quotes ahoytech

(5 comments)
September 4, 2004

So I spent a rather long time updating my quote-o-matic viewer, harvesting quotes from kisrael.com all the way from May 17, 2002...309 quotes new, up to 1662 in all. It took a surprisingly long time to weed out all the good quotes, maybe 20 minutes per month. By the end I was definately asking myself "is this worth it?" but a few days ago, after most of it was done anyway, UnavailableName dropped a few quotes he liked that he had found in the old version, so that was encouraging.

Windows Annoyance Rant of the Moment
I wrote this to send into the site ThisIsBroken.com:

This might be more of a gripe, or just a reluctance to shift to a new mental model for search, but the way recent versions of Windows conduct file searches in the sidebar of the current explorer window seems like a huge step backwards from the old way of a seperate finding app...

  1. You lose your place. Often, I'm still interested in keeping the current explorer view open when I hit Ctrl-F to conduct a search, but now my whole window becomes dedicated to this one search task.
  2. Often in NT2K it takes a few seconds for the "Look in" field to be automatically field in with the location of the current Folder. Type in a quick search term, hit return, you get a message "A valid folder name must be entered"
  3. The only way to know if you're looking at a "real folder" or search results is to look at the window caption. And even when the caption indicates "Search Results", it gives you no hint of what you were searching for. (Admittedly, a detailed description could get wordy, but still, having 3 windows that say "Search Results" in the task bar isn't that useful in refinding a specific window.)
  4. To get your normal explorer view again you have to hit an IE like "back" button. This seems like a broken paradigm to me, that viewing a folder is one "task location", viewing search results is another "task location". To my mental model, an explorer view represents a "noun", and a search is more of a "verb", results and all. It's not like search results are really making up a "virtual folder".
  5. When you hit "back" to return to your folder view, the sidebar stays up. But the "Look in" field doesn't get filled in with the new folder location unless you close the sidebar and reopen it. Conversely, if you close the sidebar, your search results remain...it looks just like a regular folder though! Also, the "Look in " field changes, but the main search fields remain filled with the old data, which is useful but inconsistent.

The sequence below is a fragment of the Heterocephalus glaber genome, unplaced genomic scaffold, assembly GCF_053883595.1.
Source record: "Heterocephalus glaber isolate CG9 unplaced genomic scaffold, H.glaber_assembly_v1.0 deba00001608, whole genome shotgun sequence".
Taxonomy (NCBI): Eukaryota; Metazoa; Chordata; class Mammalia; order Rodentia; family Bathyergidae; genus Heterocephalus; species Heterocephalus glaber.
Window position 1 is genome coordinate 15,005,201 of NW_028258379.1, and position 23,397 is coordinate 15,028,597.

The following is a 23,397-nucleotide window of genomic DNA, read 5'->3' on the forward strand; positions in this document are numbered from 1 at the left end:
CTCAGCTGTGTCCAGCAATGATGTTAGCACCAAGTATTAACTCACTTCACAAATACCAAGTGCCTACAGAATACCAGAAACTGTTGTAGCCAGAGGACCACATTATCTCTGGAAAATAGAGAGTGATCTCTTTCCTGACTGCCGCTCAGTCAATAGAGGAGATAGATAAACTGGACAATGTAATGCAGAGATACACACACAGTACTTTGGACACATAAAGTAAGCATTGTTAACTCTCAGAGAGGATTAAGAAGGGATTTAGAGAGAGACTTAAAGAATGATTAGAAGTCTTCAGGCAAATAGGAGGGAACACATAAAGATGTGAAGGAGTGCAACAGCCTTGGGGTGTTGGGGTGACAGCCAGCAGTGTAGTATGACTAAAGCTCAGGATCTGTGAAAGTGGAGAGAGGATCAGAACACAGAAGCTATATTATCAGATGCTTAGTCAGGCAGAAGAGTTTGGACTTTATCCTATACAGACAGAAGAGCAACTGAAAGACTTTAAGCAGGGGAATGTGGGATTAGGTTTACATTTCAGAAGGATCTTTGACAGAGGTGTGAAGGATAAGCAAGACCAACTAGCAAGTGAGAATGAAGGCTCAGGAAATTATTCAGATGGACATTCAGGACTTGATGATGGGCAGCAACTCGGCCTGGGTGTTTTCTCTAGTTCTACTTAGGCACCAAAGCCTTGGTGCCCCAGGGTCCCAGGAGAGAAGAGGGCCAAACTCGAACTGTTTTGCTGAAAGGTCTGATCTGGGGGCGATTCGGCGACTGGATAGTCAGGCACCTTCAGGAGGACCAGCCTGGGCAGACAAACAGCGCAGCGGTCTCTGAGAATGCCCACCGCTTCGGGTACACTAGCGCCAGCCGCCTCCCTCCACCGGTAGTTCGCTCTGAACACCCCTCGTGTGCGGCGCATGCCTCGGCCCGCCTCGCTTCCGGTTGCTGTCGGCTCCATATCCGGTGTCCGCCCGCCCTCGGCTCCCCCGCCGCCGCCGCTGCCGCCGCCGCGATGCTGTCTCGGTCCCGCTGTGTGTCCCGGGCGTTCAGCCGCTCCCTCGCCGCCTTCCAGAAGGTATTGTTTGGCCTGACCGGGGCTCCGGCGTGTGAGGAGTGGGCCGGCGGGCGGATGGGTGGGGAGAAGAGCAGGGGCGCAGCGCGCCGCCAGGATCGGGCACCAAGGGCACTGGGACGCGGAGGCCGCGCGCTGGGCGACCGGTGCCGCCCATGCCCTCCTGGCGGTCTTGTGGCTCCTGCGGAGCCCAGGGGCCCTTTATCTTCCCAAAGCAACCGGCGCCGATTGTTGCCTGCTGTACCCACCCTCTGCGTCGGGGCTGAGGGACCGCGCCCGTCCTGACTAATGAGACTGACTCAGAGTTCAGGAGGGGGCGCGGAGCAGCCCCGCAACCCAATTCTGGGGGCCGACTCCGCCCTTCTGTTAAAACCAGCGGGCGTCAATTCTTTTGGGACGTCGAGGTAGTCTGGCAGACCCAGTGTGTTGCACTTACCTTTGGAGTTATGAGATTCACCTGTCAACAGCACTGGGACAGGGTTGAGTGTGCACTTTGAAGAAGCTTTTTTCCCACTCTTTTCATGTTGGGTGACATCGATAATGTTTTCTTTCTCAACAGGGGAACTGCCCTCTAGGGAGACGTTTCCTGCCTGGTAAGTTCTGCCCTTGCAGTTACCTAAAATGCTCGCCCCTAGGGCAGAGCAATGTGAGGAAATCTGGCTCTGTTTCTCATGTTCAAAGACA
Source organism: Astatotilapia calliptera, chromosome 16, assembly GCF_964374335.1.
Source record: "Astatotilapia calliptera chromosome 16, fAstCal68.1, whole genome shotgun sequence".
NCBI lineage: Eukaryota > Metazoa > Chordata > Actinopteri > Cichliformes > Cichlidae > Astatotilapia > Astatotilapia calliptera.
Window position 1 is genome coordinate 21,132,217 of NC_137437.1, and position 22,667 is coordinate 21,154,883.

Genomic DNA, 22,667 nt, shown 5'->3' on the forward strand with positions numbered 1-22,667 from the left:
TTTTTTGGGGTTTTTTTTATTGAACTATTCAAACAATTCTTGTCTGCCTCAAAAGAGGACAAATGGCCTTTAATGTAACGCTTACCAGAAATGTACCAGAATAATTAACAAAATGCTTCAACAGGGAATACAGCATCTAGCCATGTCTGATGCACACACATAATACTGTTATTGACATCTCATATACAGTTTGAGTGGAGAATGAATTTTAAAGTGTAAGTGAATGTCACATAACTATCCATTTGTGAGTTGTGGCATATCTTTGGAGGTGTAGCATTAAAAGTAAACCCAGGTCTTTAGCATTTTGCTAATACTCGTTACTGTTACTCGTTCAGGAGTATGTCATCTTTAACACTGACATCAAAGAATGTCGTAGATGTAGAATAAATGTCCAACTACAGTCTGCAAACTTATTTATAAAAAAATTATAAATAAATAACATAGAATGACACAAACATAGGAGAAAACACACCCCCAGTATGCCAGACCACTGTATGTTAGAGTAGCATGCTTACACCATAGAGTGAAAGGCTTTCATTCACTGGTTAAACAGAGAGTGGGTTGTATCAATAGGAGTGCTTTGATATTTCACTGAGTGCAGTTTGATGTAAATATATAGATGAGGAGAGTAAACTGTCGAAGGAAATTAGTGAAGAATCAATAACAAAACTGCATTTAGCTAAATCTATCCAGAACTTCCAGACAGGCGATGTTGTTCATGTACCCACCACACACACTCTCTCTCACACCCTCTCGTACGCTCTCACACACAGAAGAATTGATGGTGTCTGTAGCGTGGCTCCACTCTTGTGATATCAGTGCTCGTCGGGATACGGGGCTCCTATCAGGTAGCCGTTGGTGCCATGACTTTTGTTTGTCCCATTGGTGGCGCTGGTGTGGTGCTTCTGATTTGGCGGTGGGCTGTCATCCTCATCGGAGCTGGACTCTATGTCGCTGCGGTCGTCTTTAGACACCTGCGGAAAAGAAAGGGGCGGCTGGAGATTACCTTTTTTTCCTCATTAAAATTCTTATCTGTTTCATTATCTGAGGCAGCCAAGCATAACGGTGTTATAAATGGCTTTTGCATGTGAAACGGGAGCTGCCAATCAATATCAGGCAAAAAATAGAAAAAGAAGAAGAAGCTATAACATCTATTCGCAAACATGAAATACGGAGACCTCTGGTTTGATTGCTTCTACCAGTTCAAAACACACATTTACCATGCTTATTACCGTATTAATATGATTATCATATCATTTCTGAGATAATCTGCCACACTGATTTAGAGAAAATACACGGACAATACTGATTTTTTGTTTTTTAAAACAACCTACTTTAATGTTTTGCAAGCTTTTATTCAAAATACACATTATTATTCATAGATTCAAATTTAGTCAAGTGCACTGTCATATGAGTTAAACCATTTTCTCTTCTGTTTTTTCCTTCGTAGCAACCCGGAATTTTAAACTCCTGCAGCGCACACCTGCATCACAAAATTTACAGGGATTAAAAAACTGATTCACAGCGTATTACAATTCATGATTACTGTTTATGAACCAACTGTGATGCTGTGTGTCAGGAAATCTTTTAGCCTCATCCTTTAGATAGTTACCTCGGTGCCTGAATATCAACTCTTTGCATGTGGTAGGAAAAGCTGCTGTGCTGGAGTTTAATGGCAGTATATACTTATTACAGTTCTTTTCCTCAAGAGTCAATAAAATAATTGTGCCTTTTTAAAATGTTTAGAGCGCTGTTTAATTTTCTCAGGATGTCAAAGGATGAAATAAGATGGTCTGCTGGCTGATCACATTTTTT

6. To start a search you either have to know the Ctrl-F mnemonic or use a graphical icon, there doesn't seem to be a regular menu option for it.
  7. If you accidentally hit "Up Folder" instead of "Back", you get taken to a folder view of the Desktop. Why isn't the "Folder Up" option greyed out while conducting a search? It's not like it's an easy way of backing up to the parent folder to redo the current search...that requires all the steps I outline in complaint 5...
  8. Don't get me started on XP's default "File Searching For Dummies" mode. Maybe it's good for novice users, and it can be turned off, but for exerienced users it's just a pain in the butt, and we become amazed that other people who seem otherwise to be pretty bright always use it...or even worse, with the goofy animated assistant.
I suppose my main problem is I don't share the idea I describe in complaint 4, and I really miss the old "hit Ctrl-F to launch a seperate simple find application that keeps your place here" . And maybe it's sightly easier for them to give the options to view details, thumbnails, etc in the results. (Though Photo thumbnails are often very sluggish to load.)

Maybe they were looking for a way of letting someone repeat a carefully constructed search from a different location (hence the inconsistency in complaint 5) but it seems like a poor tradeoff to me.

This app is something I use on a daily basis, and not liking its forced browser model (probably some offshoot of that whole "oh but you can't seperate the browser from the OS!") is a constant low-level thorn in my side.

If anyone knows a way of getting back the old behavior when I hit ctrl-F, I'd love to hear about it. Even some registry setting that causes a Ctrl-F search to open up a new window rather than overtaking the current one would be a HUGE improvement.

So it is a subjective opinion, but I'd say: This Is Broken.